Spitfire HF Mk VI
Supermarine Spitfire HF Mk VI BR255 YQ-U 616 Squadron,
Plt.Off. C B 'Cyclops' Brown, RAF Kingscliffe, 25th May 1942
The origins of the Spitfire Mk VI were a request from the Air Ministry
in February 1941 for the aircraft to be fitted with a pressure cabin.
Spitfire Mk V R7160 was taken from the production line and modified with
the new cabin. This required the conventional sliding canopy to be replaced with a demountable
hood which was bolted down once the pilot was aboard - a feature unpopular
with pilots despite the canopy being able to be jettisoned in the event of an emergency.
As a result of trials, the Merlin 60 engine was fitted with
a four-bladed propeller, and the standard VB wing was given extended tips;
a contract for one hundred of the new mark was placed. The standard armament
of two 20 mm. cannon and four .303 in. machines guns was retained, and the
mark served with eight squadrons of Fighter Command.
C B Brown joined the RAF Volunteer Reserve in 1939, and after flying training joined 245 Squadron,
then with Hurricanes, towards the end of the Battle of Britain; this was
then based in Northern Ireland with limited opportunities for action. In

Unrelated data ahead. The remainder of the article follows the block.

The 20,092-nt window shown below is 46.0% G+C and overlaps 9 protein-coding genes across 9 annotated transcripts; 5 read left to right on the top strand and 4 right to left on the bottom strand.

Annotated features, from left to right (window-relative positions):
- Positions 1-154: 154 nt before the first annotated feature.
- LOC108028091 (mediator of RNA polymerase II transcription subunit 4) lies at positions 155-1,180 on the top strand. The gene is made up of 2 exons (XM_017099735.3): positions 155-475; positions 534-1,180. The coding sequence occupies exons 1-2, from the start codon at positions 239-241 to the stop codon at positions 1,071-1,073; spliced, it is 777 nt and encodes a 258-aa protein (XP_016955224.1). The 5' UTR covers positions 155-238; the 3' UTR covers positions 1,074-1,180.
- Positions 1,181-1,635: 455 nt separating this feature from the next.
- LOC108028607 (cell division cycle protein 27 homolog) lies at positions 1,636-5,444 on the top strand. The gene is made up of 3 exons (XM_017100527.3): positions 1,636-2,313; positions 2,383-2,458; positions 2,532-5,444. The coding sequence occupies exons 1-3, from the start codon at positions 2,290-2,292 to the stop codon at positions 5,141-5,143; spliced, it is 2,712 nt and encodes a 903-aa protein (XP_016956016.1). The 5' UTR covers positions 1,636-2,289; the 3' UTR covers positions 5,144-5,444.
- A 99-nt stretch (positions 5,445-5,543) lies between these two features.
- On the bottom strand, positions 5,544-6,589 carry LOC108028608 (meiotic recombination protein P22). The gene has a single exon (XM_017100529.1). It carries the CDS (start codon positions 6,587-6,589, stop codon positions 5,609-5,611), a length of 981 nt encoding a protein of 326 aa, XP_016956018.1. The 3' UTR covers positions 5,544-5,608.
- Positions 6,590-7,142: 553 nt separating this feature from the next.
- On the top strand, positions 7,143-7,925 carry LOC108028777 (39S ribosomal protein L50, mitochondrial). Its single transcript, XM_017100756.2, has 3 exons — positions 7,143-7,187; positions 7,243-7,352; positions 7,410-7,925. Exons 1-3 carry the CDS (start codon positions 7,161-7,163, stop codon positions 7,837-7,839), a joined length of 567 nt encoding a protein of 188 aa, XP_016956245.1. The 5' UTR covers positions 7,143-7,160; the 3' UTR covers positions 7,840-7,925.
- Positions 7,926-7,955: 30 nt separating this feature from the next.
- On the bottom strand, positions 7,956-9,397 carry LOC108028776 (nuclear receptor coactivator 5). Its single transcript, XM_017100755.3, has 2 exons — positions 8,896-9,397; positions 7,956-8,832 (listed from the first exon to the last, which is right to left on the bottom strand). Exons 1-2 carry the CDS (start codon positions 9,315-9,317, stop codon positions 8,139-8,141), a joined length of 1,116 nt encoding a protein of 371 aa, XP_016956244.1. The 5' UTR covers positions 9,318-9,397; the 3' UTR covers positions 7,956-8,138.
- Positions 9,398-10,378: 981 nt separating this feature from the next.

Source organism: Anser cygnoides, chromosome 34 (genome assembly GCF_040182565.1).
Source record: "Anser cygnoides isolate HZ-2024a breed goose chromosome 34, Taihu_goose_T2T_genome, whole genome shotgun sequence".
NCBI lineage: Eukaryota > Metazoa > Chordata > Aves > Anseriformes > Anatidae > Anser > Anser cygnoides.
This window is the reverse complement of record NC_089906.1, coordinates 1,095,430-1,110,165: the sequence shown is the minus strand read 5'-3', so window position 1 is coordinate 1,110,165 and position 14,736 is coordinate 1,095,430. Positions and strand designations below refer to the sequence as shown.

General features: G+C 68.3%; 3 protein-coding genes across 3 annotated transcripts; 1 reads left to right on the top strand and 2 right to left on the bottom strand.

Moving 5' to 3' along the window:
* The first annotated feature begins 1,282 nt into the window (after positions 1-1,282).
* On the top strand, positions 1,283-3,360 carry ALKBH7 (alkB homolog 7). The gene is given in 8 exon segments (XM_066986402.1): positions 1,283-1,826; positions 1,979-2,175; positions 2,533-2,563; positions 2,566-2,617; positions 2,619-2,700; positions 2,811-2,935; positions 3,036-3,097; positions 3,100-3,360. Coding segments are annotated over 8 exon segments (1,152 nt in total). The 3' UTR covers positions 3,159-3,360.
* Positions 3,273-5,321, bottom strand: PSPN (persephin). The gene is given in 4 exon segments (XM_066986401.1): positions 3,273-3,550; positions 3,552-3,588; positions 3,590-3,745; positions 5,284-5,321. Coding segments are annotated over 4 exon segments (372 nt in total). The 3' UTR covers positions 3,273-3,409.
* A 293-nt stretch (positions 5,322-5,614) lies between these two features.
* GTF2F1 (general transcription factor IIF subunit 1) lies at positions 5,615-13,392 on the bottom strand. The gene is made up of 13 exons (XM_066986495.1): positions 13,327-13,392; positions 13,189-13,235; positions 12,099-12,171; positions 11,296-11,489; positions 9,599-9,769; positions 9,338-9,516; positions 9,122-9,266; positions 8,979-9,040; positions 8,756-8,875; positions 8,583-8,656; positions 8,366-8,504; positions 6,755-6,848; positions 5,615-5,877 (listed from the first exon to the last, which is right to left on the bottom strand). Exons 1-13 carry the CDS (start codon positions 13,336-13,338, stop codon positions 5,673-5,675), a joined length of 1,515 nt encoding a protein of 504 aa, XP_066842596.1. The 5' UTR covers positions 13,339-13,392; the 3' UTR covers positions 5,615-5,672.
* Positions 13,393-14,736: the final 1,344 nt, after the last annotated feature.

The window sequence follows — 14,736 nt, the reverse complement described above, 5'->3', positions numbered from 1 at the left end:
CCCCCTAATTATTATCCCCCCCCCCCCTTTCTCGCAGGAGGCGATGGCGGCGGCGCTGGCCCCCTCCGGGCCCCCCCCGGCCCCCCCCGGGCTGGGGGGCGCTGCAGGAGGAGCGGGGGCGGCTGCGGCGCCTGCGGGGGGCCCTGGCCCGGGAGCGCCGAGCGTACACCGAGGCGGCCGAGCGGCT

1941 he was commissioned and joined 616 Squadron; its Spitfire Mk VIs arrived
in April 1942. Spitfire Mk VI BR255 was built at Eastliegh and joined 616 Squadron in May 1942.
The intention was to use the Spitfire Mk VI to intercept high-flying
reconnaissance aircraft, principally the Junkers Ju 86P, but this could
operate effectively higher than the Spitfires, and its use also became increasingly
rare, and the Spitfires we used in other roles, notably in Ramrod fighter
sweeps over Northern France.
On the 25th of May 1942 Brown, attacking a Dornier Do 217
from astern in BR255, received damage from his quarry's rear-firing machine
gun that resulted in the loss of sight in one eye, caused by splinters from
his shattered windscreen. Surgeons were unable to save the sight of his
eye, but gave him a glass replacement earning him the nickname 'Cyclops'. In spite of this Brown convinced
his station commander, Group Captain Basil Embry, that his flying skills
were unimpaired and he was able to return to operations and subsequently became a test pilot.
At Boscombe Down, with the Aeroplane and Armament Experimental Establishment
he worked on testing the Tempest
and Typhoon fighters and their weapons
systems that were to play such an important part in the ground-attack role
with the 2nd Tactical Air Force after D-Day.
He had a successful career in the service, and in 1956 was a senior instructor
at the Empire Test Pilots School. After setting a record flying a Bristol
Belvedere helicopter from Gatwick to Malta, he became Station Commander
at Waddington, and flew its Vulcans from time to time; and while there he
was involved in ensuring that the RAF's last flying Lancaster PA474 was
preserved in flying condition, and it is this aircraft that now flies with
the Battle of Britain Memorial Flight as EE139
'Phantom of the Ruhr'. Brown retired from the Air Force as air commodore in 1972.
Scale 1:72 Wingspan 6.7" (170 mm)
Base size 6.37" (162 mm) square (No. 4)
Weight not including base 7 ozs (195 grams) Limited edition of 25 only
Price £89.00 plus delivery